• The slow-twitch fatigue-resistant muscle fibers in the infant are underdeveloped. The soft compliant chest wall provides little opposition to the deflating tendency of the lungs.[emedicine.medscape.com]
Pain
  • Shallow respiration symptoms The symptoms of chest breathing are very individual and can range from dyspnea (or shortness of breath, which is common during terminal cancer, HIV-AIDS, cystic fibrosis, COPD, emphysema, and many other conditions) and angina pain[normalbreathing.com]
  • […] of ventilation due to: Increased circuit and airway resistance Decreased lung compliance Increased shunt and low V/Q areas, leading to hypoxia, due to: Atelectasis of dependent parts of the lung Impaired sputum clearance (cilia, atropine, sedation, pain[anaesthesia.med.usyd.edu.au]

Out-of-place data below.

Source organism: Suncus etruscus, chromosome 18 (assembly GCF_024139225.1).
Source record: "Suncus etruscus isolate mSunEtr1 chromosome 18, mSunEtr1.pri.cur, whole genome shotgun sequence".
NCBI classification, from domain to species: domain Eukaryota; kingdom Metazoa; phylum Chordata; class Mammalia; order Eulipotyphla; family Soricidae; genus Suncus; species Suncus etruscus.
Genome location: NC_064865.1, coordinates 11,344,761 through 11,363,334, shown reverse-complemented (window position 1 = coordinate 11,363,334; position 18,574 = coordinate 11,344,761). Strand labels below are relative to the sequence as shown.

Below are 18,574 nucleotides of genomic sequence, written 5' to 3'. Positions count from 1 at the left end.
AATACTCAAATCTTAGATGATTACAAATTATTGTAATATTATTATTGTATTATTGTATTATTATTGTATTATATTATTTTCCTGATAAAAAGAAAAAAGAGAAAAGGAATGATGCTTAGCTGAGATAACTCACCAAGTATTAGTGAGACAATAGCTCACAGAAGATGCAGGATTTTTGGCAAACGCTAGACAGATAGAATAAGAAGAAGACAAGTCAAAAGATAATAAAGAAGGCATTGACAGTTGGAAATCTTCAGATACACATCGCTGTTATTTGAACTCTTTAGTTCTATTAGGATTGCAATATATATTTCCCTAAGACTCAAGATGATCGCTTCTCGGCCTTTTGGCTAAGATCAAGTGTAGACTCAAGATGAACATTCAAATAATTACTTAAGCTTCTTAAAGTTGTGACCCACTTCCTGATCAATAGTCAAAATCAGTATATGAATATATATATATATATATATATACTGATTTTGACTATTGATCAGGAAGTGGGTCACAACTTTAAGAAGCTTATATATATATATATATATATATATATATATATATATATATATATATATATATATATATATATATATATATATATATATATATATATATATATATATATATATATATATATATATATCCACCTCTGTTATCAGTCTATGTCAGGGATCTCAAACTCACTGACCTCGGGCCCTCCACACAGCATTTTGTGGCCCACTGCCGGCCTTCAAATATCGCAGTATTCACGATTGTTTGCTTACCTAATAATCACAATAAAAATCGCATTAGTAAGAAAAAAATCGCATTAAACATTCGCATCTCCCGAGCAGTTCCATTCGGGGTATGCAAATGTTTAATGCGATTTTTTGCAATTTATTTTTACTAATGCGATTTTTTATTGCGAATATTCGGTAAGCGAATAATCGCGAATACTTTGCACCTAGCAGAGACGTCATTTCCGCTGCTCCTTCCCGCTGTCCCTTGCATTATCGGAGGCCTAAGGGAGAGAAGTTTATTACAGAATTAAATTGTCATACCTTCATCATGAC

• The hypothalamus and other regions associated with the limbic system are involved in regulating respiration in response to emotions, pain, and temperature. For example, an increase in body temperature causes an increase in respiratory rate.[opentextbc.ca]
Hypoxemia
  • A mismatch between ventilation and perfusion is the most common cause of hypoxemia. When the V/Q ratio is less than 1 throughout the lung, arterial hypoxemia results.[emedicine.medscape.com]
  • Arterial oxygen tension is lower and chronic hypoxemia may lead to pulmonary hypertension and cor pulmonale. Subspecialty Related Media Keyword history 65%/2008 82%/2011 82%/2014 See Also: Obesity – PFT changes Sources PubMed[openanesthesia.org]
  • (Patients with low PaCO 2 may need artificial ventilation to help correct other problems, e.g. hypoxemia or severe alkalosis.)[lakesidepress.com]